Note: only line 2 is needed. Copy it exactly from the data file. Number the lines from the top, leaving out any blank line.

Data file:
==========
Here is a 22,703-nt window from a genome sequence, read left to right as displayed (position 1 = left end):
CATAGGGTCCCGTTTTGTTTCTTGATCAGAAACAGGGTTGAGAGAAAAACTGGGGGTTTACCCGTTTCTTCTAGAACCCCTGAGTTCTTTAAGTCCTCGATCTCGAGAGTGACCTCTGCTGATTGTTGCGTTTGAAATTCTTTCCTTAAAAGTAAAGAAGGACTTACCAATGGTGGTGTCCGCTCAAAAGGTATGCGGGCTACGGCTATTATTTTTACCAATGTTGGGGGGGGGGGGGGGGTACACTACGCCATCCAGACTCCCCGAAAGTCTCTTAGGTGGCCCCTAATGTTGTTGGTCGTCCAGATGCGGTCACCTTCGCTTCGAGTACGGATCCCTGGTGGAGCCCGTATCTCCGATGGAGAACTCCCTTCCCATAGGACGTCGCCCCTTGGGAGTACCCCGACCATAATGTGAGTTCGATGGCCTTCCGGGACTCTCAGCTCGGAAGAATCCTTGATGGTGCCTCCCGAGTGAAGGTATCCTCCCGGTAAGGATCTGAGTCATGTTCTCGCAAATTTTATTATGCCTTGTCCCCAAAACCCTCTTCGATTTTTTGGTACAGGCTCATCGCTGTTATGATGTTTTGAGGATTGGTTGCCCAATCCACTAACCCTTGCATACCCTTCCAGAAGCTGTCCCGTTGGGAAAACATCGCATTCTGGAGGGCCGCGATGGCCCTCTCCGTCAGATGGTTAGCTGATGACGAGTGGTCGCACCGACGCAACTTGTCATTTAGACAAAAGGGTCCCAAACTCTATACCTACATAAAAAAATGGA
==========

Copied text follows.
CATAGGGTCCCGTTTTGTTTCTTGATCAGAAACAGGGTTGAGAGAAAAACTGGGGGTTTACCCGTTTCTTCTAGAACCCCTGAGTTCTTTAAGTCCTCGATCTCGAGAGTGACCTCTGCTGATTGTTGCGTTTGAAATTCTTTCCTTAAAAGTAAAGAAGGACTTACCAATGGTGGTGTCCGCTCAAAAGGTATGCGGGCTACGGCTATTATTTTTACCAATGTTGGGGGGGGGGGGGGGGTACACTACGCCATCCAGACTCCCCGAAAGTCTCTTAGGTGGCCCCTAATGTTGTTGGTCGTCCAGATGCGGTCACCTTCGCTTCGAGTACGGATCCCTGGTGGAGCCCGTATCTCCGATGGAGAACTCCCTTCCCATAGGACGTCGCCCCTTGGGAGTACCCCGACCATAATGTGAGTTCGATGGCCTTCCGGGACTCTCAGCTCGGAAGAATCCTTGATGGTGCCTCCCGAGTGAAGGTATCCTCCCGGTAAGGATCTGAGTCATGTTCTCGCAAATTTTATTATGCCTTGTCCCCAAAACCCTCTTCGATTTTTTGGTACAGGCTCATCGCTGTTATGATGTTTTGAGGATTGGTTGCCCAATCCACTAACCCTTGCATACCCTTCCAGAAGCTGTCCCGTTGGGAAAACATCGCATTCTGGAGGGCCGCGATGGCCCTCTCCGTCAGATGGTTAGCTGATGACGAGTGGTCGCACCGACGCAACTTGTCATTTAGACAAAAGGGTCCCAAACTCTATACCTACATAAAAAAATGGA